Walk into any Google office in the world, and you’ll find employees flaunting the sticker ‘I have charts and graphs to back me up’ on their laptops. Yes, it’s true!
Even before, ‘people analytics’ became a buzzword, the tech giant adopted this practice almost a decade ago. It all started as an experiment called ‘Project Oxygen’, an initiative that was designed to find what successful google managers do. Since then, the company’s analytical, data-driven approach to HR has served as a case study for corporates all over the world, who do not want to just rely on their ‘gut feeling’ to hire employees but on hardcore data.
No wonder, organisations across the world are using data as a competitive advantage to attract the right people and retain them.
Data-based people management
People analytics is a mix of quantitative and qualitative data analysis that combines hard numbers with human feedback. And when it comes to the HR vertical, everything revolves around people – they are the most important resource..
Advances in data, analytics, and AI are transforming many aspects of how HR teams can serve people in organisations. As a company, wouldn’t you want to know how your employees are feeling more regularly, than just relying on a boring and static annual employee survey? This old-school mindset is beginning to give way to a new approach.
As per a study conducted by Deloitte, 71% companies see people analytics as a high priority in their organizations and 31% rate it as very important. Today’s businesses value evidence-based insights to make better decisions across all HR tasks, starting from recruiting to compensation, workforce planning to retention.
While People Analytics started as a small experiment in Google, it has now gone mainstream. It is about building a strong employer brand to keep employees happy and attracting the best talent into the company.
Data driven branding
First and foremost, you need to know what you want your employer brand to be. What do you want your company to stand for? How do you want employees to feel about working for the company? What makes you different from other employers? Having identified this, data and analytics can tell you whether this brand image actually chimes with reality.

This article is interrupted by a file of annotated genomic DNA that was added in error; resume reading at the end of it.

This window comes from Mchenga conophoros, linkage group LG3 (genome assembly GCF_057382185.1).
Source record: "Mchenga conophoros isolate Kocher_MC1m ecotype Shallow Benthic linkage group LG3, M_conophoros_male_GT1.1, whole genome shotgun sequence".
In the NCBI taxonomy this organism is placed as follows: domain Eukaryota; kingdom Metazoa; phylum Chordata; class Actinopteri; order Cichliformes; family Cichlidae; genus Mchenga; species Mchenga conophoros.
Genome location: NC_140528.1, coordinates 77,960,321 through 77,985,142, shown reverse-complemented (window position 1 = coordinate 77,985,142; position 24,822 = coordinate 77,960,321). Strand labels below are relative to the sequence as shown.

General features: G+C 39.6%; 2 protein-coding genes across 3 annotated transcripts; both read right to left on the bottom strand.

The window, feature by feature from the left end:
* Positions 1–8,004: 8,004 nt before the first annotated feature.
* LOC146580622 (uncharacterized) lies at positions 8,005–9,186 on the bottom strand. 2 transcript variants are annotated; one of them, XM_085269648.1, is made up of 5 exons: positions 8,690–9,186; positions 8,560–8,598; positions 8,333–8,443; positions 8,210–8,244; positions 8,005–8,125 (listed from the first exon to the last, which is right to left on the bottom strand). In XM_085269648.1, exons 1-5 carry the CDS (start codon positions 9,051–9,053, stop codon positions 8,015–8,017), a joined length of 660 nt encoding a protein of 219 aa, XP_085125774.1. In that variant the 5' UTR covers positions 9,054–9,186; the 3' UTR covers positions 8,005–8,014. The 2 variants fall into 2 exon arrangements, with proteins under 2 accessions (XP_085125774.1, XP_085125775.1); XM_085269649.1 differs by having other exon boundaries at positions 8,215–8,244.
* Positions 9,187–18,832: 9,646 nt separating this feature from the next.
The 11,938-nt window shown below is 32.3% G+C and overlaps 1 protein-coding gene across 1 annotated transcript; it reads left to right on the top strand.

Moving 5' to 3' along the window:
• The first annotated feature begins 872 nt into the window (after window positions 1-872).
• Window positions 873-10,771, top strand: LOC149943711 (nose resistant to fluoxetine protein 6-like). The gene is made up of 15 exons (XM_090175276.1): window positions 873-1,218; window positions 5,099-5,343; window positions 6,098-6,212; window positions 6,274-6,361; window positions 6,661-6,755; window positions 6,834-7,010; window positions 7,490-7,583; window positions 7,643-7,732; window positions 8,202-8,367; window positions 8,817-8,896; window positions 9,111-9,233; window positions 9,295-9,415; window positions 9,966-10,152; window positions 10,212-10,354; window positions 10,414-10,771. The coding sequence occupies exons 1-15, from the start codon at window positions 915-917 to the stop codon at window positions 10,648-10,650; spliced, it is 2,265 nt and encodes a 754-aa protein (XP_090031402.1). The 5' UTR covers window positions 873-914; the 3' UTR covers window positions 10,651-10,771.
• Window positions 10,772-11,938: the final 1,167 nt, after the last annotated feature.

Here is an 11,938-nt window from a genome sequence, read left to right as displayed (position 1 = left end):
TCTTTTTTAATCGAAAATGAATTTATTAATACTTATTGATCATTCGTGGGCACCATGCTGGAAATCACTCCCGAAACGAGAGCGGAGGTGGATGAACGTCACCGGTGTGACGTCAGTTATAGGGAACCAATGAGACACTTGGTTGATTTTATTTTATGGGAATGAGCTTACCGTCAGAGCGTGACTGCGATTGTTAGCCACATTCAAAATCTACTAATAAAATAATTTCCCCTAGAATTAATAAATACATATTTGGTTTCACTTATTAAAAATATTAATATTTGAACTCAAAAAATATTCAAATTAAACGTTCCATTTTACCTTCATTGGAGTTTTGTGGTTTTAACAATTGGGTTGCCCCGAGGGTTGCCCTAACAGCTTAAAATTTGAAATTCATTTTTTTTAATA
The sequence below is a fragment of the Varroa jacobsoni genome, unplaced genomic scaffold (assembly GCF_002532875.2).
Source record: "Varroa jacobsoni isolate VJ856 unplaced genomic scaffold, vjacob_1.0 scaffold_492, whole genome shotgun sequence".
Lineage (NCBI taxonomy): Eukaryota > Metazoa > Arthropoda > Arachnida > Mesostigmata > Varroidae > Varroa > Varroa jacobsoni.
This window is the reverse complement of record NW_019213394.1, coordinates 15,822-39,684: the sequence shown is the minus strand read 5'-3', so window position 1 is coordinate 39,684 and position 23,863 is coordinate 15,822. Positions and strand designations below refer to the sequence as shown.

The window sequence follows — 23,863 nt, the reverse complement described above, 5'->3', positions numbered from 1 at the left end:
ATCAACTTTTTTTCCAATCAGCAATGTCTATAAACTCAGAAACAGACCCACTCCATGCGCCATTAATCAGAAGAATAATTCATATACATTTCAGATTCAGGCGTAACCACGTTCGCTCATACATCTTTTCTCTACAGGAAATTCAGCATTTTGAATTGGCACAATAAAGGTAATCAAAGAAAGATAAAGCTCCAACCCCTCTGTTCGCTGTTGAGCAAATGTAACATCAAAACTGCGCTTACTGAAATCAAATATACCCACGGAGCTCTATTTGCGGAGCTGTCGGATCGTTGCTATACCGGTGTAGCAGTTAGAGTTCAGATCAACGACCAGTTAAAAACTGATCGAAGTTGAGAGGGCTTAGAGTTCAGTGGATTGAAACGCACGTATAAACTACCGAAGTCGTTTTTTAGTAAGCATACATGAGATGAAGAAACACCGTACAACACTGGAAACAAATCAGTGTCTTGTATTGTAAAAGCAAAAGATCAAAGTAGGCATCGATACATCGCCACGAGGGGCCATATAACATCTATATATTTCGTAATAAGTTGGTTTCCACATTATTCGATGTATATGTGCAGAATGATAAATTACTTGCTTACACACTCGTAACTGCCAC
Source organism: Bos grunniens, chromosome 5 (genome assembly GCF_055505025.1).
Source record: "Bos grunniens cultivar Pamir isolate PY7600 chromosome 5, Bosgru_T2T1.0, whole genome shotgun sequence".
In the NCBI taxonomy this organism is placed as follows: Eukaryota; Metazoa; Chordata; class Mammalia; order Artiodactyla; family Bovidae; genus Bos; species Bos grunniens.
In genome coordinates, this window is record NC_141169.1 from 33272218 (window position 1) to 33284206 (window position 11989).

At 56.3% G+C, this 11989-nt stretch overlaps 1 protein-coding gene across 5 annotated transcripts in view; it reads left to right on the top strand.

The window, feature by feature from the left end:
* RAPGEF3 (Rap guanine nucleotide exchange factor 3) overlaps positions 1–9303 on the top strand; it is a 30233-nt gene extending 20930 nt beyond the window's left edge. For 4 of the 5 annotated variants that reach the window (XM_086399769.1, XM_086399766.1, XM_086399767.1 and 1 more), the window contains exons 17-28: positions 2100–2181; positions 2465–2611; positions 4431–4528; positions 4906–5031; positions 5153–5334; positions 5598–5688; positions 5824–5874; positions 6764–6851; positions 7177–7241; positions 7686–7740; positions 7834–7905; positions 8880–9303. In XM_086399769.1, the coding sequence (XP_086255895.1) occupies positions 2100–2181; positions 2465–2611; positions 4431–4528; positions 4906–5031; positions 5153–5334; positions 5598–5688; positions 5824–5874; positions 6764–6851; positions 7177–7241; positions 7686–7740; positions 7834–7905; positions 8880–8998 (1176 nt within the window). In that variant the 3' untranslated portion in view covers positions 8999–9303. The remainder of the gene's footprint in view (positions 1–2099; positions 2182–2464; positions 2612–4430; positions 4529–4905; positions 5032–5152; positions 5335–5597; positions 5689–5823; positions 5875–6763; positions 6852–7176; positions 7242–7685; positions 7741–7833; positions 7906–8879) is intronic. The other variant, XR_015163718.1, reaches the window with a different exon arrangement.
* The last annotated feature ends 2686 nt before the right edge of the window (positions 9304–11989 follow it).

Short, anonymous pulse surveys can tell you how likely employees are to recommend the company to others. More and more companies are mining social media and employer review sites like Glassdoor after laying off an employee. In addition, feedback from anyone who has left the company voluntarily will also give helpful insights into people’s perception of your brand.
Get creative with recruitment channels
Most businesses today use a combination of recruitment channels, including newspapers, headhunters, social media campaigns, online job sites and LinkedIn searches. With a range of recruitment channels to choose from, it’s important to have a clear understanding of which channels deliver the greatest return on investment.
A good example of this comes from Marriott Hotels and its impressive social recruiting strategy. Marriott Hotels has the largest recruitment page on Facebook, with more than 1.2 million likes and thousands of people interacting with the page each week. The page lists available jobs, but it also demonstrates through photos and videos what it’s like to work for the chain.
Tools to support search
Tools such as Evolv and TalentBin are helping employers find the right talent.In addition, big data and AI tools are increasingly being offered by vendors like LinkedIn to sift through candidates’ profiles
High demand for intelligent HR operations
According to a report by LinkedIn in 2018, nearly 92 percent talent professionals in India consider ‘People Analytics’ the future of HR.
Not surprising, analytics specialists today are in high demand in the country.
The increase in analytics specialists in HR in India has, in fact, been higher than the 70% growth that companies in the Asia-Pacific region witnessed.
For example, Credit Suisse found that reducing attrition by 1% results in savings ranging from USD 75 million to 100 million per annum. According to Deloitte Insights, a technology company in India used people analytics to identify employees with high-risk attributes and made compensation decisions to retain them with proven ROI.
Over the next few years, the number of data sources will continue to rise, leading to a fusion of external and internal data in predicting employee behavior. At leading companies, analytics will become even more interdisciplinary. Eventually, people analytics will be fully integrated into systems and always in the background, rather than a separate source of information.
Going forward, analytics technology will have the capability to deliver increasingly personalized recommendations, making HR fully data-driven.
- Jaspreet Bindra, The Tech Whisperer, on India’s Growing Sync With The Digital World
- SaaS in the Spotlight: Leading Companies to Watch Out For
- Ashok Maheshwary-Founder & Partner, AKM & Associates, on India’s Growth Prospects
- Work From Home (WFH): How India Inc Is Managing During Covid-19
- Pankaj Bhardwaj, VP & GM, Avery Dennison: Making Labels Smart & Sustainable